UK Markets closed
  • FTSE 100

    7,043.61
    +80.28 (+1.15%)
     
  • FTSE 250

    22,336.10
    +266.80 (+1.21%)
     
  • AIM

    1,236.38
    +11.54 (+0.94%)
     
  • GBP/EUR

    1.1609
    -0.0018 (-0.15%)
     
  • GBP/USD

    1.4102
    +0.0050 (+0.3582%)
     
  • BTC-GBP

    32,722.59
    -954.55 (-2.83%)
     
  • CMC Crypto 200

    1,398.33
    +39.77 (+2.93%)
     
  • S&P 500

    4,173.85
    +61.35 (+1.49%)
     
  • DOW

    34,382.13
    +360.73 (+1.06%)
     
  • CRUDE OIL

    65.51
    +1.69 (+2.65%)
     
  • GOLD FUTURES

    1,844.00
    +20.00 (+1.10%)
     
  • NIKKEI 225

    28,084.47
    +636.47 (+2.32%)
     
  • HANG SENG

    28,027.57
    +308.87 (+1.11%)
     
  • DAX

    15,416.64
    +216.94 (+1.43%)
     
  • CAC 40

    6,385.14
    +96.81 (+1.54%)
     

Anglo American workers 'fuming' about restart of coal mine after blast -union

  • Oops!
    Something went wrong.
    Please try again later.
·2-min read
Logo of Anglo American is seen on a jacket of an employee at the Los Bronces copper mine, in the outskirts of Santiago
  • Oops!
    Something went wrong.
    Please try again later.

MELBOURNE (Reuters) -Anglo American Plc has not kept workers fully informed of plans to restart a coal mine in Queensland nearly a year after a blast injured five people, a union official said on Friday, but the company called the comments unfounded.

The miner re-opened its Grosvenor coal mine after securing regulatory approval on Thursday, and has begun a staged restart, Anglo said. The mine was shut after the explosion last May, the company's second incident in 15 months in the area.

"The workforce has said loud and clear that they want their union safety inspectors kept informed about re-entry plans," Stephen Smyth, the Queensland president of CFMEU Mining and Energy, said in a statement.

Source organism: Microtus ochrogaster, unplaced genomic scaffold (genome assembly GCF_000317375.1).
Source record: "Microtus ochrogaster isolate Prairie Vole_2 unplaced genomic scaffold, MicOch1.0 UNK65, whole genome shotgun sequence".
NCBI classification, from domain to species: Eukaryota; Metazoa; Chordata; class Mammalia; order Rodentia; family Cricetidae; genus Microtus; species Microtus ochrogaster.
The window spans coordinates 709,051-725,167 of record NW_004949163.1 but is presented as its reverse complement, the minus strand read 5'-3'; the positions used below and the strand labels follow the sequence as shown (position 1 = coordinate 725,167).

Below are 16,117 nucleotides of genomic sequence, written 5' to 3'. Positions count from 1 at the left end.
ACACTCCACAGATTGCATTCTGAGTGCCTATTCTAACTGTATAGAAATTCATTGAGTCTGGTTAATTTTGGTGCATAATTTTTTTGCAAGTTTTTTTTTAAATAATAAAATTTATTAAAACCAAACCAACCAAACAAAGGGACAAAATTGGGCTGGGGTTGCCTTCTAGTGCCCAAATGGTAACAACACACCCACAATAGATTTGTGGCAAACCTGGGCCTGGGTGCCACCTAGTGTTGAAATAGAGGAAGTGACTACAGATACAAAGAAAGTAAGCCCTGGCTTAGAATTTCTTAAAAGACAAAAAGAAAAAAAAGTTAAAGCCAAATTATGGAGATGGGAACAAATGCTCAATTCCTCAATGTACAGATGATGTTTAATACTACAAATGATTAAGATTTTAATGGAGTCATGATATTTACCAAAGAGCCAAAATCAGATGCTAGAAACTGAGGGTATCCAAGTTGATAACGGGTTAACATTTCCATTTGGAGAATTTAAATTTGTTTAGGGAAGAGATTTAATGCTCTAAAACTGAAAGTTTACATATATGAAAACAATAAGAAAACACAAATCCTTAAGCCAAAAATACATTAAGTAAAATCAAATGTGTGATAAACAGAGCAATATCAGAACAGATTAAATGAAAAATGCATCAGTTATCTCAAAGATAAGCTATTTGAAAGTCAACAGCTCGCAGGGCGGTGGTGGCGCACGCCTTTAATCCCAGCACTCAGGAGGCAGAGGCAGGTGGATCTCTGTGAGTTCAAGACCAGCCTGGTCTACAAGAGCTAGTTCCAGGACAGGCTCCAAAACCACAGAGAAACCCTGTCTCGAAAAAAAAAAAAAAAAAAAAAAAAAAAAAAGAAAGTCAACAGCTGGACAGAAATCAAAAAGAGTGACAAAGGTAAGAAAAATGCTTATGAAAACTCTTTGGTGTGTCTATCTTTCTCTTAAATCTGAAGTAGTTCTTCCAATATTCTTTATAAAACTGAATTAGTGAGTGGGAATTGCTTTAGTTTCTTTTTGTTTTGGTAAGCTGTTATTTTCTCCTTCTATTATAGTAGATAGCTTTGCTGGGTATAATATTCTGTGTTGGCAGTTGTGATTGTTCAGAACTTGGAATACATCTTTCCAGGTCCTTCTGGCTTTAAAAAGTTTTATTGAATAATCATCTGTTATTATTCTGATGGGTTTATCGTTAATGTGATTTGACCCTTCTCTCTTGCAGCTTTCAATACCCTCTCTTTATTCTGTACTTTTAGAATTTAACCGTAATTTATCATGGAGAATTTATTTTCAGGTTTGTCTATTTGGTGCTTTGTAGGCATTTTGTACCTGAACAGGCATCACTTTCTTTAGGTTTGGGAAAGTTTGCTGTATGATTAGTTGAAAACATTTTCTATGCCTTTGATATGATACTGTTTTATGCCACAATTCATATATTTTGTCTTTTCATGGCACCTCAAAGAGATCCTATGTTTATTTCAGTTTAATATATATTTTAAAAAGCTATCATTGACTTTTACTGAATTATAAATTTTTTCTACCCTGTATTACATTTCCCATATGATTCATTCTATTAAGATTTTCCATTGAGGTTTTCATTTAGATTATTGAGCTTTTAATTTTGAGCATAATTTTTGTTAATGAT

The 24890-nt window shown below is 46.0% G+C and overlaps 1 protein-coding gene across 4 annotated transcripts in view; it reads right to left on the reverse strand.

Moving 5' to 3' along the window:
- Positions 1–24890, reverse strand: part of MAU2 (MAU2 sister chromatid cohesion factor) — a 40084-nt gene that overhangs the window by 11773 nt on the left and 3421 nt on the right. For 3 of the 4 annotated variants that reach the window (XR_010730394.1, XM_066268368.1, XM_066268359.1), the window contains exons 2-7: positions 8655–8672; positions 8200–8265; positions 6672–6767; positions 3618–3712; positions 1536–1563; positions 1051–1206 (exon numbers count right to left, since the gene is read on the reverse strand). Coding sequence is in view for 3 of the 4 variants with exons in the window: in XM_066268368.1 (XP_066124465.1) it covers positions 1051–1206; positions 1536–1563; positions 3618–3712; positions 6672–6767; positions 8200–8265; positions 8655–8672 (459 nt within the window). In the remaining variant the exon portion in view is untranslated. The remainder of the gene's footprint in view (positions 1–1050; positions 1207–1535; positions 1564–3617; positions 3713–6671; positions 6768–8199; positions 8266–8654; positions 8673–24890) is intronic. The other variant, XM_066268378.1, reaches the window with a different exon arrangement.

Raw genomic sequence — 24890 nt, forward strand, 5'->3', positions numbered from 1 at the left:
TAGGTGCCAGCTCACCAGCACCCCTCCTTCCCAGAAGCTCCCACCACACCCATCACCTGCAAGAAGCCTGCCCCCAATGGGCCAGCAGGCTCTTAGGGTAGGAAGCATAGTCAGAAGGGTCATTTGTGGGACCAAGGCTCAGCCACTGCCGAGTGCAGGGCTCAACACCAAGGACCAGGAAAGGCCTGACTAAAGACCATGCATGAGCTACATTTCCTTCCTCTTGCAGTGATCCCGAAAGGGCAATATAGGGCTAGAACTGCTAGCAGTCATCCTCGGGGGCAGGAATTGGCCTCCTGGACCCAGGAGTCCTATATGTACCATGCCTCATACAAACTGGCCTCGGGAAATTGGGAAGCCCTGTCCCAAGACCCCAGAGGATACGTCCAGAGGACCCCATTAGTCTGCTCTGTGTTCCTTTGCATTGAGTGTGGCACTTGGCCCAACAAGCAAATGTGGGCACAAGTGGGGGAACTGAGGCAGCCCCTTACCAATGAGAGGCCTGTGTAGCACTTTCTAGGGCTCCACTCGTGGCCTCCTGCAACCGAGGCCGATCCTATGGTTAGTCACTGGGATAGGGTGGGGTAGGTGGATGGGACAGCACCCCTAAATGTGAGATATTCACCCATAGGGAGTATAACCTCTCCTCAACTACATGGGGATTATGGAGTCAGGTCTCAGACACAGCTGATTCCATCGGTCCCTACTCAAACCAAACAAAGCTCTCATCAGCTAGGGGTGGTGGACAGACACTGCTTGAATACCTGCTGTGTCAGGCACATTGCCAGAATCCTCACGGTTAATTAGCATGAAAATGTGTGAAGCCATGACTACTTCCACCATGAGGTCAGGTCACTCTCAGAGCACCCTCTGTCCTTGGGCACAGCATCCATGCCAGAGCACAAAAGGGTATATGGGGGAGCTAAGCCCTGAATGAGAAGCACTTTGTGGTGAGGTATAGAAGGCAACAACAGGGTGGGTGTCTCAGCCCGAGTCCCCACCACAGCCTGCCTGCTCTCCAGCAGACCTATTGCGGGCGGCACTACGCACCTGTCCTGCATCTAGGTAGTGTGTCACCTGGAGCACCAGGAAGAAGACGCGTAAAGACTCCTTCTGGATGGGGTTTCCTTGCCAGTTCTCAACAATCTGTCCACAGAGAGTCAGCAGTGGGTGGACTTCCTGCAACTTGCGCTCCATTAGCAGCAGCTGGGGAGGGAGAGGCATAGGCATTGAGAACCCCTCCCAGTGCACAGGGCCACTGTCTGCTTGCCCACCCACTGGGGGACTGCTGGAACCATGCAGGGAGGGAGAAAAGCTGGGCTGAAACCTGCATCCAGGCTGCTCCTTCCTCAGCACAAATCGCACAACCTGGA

"Yet our industry safety and health representatives were not given any notice or information about the re-entry. This has left workers fuming."

In a statement, Anglo American said Smyth's comments were unfounded, adding that union representatives were part of the restart team and the key representative was notified and invited to the site.

"We have kept our workforce closely informed as we have worked through re-entry planning over the past few months, however, until the directive was lifted by the regulator, re-entry could not have proceeded," it said.

Workers have also raised concerns about a one-on-one interview process ahead of the restart that quizzed them about their mental health and ability to work safely underground, Smyth said in the union's statement.

"To put these labour hire workers on the spot, making them fear they’ll be targeted or lose their job, creates unnecessary stress and lack of trust," he said.

"We all want Grosvenor mine to re-open safely. Again, I’m urging the Anglo leadership ... to listen to the reasonable concerns of its workforce and build trust, not breach it."

The findings of an inquiry into the incident are set to be handed to the state government at the end of May.

Mine safety inspectors will visit this week after Anglo remotely sealed off the area of the explosion.

"Restricted re-entry can now be undertaken at an acceptable level of risk," Resources Safety and Health Queensland said in a statement.

But Anglo will not be able to restart until the mine is able to further demonstrate to the inspectorate that the safety and health management system "provides for suitable controls" to prevent a recurrence of the May incident, it added.

The mine produced 4.7 million tonnes of metallurgical or steel-making coal in 2019.

(Reporting by Melanie Burton; Editing by Tom Hogue and Clarence Fernandez)